Intermarriage: Outreach and Welcome - a Candid ConversationDate: Mon April 22, 2013Time: 8:00 pm Contact: Sisterhood GHCPhone: 914.693.4260Email: email@example.com RSVP: Click here to RSVP
When a Jew falls in love with a non-Jew there are questions to be answered - about the relationship, the wedding, traditions. Attitudes have changed and the answers may differ. Learn how intermarried couples can stay connected within the Jewish community and what strategies have worked for families.
Come join Rabbi Barry A. Kenter and Sisterhood GHC
for a discussion on this very important subject.
Coffee, tea and pareve refreshments will be served.
Everyone is invited.
לְכוּ-נָא וְנִוָּכְחָה | Come now, and let us reason together
-- Isaiah 1:18
From Rabbi Kenter:
For many years now it has been my privilege to be in the forefront of conversations about Keruv, Jewish outreach as we strive to more fully understand the impact intermarriage and changing attitudes toward marginalized populations are having on the Jewish community. Families, like synagogue communities, need to learn how to make Judaism embracing for emerging generations. Each family, each synagogue, has its unique culture, and needs to develop its own strategy or strategies.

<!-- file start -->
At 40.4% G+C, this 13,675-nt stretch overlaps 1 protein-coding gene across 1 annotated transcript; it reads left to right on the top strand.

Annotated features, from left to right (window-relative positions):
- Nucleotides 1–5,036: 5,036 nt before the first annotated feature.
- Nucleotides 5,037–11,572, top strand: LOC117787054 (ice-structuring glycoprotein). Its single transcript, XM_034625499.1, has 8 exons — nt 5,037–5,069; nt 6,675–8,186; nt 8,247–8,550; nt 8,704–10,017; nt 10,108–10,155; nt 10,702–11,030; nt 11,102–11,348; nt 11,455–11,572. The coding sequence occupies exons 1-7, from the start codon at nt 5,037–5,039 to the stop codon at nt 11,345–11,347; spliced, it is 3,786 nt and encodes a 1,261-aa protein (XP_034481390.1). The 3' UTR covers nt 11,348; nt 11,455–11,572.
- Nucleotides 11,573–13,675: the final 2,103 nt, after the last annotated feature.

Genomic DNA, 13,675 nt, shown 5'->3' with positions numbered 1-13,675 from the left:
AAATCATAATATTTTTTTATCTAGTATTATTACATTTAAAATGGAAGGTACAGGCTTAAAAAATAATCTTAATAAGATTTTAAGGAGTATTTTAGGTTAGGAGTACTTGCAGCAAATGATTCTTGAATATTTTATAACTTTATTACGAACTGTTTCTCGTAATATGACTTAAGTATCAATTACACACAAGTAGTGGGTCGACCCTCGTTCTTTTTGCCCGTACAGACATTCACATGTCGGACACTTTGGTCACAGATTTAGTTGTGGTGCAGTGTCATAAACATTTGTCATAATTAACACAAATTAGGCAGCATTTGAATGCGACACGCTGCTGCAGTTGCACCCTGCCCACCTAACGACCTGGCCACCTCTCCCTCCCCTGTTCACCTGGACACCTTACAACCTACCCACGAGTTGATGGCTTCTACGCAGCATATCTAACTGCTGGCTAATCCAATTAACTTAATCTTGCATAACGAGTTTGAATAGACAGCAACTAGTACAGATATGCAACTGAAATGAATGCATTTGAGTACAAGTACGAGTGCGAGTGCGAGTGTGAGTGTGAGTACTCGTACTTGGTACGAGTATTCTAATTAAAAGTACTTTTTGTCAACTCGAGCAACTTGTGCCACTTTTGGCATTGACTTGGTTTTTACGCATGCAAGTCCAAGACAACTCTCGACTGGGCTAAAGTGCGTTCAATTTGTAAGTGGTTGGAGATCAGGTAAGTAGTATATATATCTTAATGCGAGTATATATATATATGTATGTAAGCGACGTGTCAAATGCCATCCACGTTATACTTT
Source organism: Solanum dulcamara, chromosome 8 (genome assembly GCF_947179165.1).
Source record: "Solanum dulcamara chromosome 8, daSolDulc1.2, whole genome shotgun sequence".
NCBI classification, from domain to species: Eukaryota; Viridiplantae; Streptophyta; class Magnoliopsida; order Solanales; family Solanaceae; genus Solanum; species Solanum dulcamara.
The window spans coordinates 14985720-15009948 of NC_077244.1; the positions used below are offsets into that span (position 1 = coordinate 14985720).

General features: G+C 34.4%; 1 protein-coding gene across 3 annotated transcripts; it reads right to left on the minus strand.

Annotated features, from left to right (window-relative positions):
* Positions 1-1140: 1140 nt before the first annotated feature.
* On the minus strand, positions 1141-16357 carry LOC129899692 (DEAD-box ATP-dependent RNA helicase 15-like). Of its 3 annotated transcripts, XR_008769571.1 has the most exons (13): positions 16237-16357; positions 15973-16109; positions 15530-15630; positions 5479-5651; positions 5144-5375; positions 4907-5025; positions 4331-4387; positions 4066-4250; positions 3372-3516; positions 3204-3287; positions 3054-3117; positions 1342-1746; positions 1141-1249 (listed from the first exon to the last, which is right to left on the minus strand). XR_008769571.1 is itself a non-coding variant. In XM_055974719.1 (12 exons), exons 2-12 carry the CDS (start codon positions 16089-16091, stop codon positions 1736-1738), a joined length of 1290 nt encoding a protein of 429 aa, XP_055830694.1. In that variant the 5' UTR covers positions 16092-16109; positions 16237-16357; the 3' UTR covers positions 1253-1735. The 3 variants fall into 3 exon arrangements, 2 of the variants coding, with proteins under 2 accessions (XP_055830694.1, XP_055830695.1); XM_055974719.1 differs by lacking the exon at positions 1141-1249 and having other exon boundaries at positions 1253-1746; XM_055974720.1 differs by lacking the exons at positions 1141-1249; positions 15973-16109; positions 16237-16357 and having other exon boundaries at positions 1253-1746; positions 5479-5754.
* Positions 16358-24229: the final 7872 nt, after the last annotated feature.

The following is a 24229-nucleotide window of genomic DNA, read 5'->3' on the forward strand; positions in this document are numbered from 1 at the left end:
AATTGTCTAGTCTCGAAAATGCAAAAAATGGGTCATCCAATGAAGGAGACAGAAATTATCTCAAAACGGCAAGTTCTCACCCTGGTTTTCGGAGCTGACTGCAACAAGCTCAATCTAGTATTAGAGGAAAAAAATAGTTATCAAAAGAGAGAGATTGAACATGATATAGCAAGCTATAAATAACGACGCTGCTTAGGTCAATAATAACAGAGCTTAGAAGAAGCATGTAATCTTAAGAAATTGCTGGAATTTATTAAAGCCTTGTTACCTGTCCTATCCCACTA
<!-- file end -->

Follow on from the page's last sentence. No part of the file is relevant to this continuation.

From the outset of my rabbinate I have been committed to connecting generations of Jews. I am pleased that I have helped to enable to publication of a project of the Federation of Jewish Men’s Clubs, “Intermarriage: Concepts and Strategies for Families and Synagogue Leaders.”
The discussion about intermarriage and marginalized populations continues to engage me and my rabbinate. Committed to, and bound by, my understanding of the halakha, Jewish law, and its interpretation by the Committee on Jewish Laws and Standards of the Conservative Movement, I have been part of serious discussions taking place within the Rabbinical Assembly about how respectfully to engage those who have been on the margins, remaining faithful to Jewish law, and making every effort to bring folk from the margins to the center of Jewish life. As Conservative Jews, it is never easy to hold the center position. In an increasingly polarized world, it is vital that we continue to provide the balance so necessary to a civil discourse.
Please join me for a frank, candid, respectful discussion of intermarriage, keruv, outreach, concepts and strategies for families and synagogue leaders.